Technology in the Simon Classrooms

By: Crissi

The Simon School provides an Economics-based and analytical approach to business education.  This format can be intimidating to someone without a quantitative background; however, one thing I have noticed is the positive impact of technology in the classroom for teaching quantitative and theoretical concepts.

I would like to first preface this with the fact that tenured and accomplished faculty teach at the Simon School.  Many have authored and contributed to the core textbooks used to teach M.B.A.s at top schools across the country, and these same people are the professors students interact with daily.  I say this because often times it is assumed that there is a generational gap in regards to the use of technology.  This is simply not true in the Simon classrooms. 

Faculty use tablet notebooks in lectures, writing directly into their presentations to elaborate on concepts and go through practice problems.  Gone are the days of chalk and dry-erase.  The best part of this setup is that through the Simon student website, after class you can download a full lecture with the professor’s notes.  This saves tons of time instead of trying to write down everything during the lecture.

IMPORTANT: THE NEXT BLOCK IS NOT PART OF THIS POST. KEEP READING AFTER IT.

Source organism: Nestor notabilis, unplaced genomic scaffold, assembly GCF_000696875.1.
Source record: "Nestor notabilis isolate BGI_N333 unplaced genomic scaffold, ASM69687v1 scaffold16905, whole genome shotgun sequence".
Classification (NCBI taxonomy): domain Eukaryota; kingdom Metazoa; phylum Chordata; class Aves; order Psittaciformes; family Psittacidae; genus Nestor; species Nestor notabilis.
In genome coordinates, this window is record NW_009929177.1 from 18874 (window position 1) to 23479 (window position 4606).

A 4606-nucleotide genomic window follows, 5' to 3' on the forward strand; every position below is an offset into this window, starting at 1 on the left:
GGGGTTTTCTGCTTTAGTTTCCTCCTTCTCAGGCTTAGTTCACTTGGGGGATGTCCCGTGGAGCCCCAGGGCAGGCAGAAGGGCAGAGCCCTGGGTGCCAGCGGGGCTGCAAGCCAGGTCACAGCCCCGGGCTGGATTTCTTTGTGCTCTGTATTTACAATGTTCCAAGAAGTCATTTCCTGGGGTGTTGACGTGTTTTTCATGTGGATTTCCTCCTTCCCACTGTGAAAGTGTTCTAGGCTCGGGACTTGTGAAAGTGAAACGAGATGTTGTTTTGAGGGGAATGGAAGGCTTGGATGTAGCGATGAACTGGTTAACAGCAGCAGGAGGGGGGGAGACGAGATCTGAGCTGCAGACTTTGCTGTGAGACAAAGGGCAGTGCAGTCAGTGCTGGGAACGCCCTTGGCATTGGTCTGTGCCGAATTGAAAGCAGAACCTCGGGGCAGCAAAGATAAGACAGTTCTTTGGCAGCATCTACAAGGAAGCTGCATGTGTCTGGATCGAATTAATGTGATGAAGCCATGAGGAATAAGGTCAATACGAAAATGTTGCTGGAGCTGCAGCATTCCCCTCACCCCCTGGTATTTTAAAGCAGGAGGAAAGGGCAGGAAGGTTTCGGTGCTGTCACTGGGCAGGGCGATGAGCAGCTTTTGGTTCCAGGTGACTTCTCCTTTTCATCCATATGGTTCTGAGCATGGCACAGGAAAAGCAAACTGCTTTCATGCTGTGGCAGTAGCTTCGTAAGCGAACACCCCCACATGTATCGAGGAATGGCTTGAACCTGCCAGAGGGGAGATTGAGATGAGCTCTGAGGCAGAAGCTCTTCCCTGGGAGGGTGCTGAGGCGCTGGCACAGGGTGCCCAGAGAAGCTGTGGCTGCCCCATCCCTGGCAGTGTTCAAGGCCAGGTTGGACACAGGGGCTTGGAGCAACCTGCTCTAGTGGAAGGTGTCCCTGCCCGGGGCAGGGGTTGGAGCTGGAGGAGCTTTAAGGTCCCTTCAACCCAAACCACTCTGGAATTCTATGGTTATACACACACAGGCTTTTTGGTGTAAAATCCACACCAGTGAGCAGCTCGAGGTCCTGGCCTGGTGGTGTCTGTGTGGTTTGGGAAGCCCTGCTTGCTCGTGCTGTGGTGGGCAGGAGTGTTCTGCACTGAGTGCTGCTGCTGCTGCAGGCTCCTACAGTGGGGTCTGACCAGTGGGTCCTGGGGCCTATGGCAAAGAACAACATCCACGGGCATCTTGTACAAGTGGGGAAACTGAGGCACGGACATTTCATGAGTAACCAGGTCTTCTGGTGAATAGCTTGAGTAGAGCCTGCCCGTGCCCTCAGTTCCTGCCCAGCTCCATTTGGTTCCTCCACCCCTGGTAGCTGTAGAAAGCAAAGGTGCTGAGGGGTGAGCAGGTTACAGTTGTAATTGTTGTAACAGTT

One Simon Professor in Operations Management also happens to be a whiz at writing programs for Excel.  I have taken two business statistics courses with this professor; in both classes, the professor created programs to calculate many complicated statistical outcomes with the input of a few simple values.  Lecture is spent explaining what the outcomes mean and how to calculate them by hand, and when you get to the homework, you can speed right through it by merely imputing the correct numbers (which were identified in class) into the program.  This intellectual property is free to all students at Simon, and has helped me countless times for homework and exams.  I also recently learned the same professor created another Excel program for the calculation of queuing concepts in the Operations classes.  Again, this professor specializes in Operations, not Information Technology.

An Excel add-in program or the ability to reference the professor’s notes makes a big difference when tackling new quantitative material.  I know this has helped smooth the learning curve for all students, particularly those who are not innately gifted in understanding mathematical and theoretical constructs.

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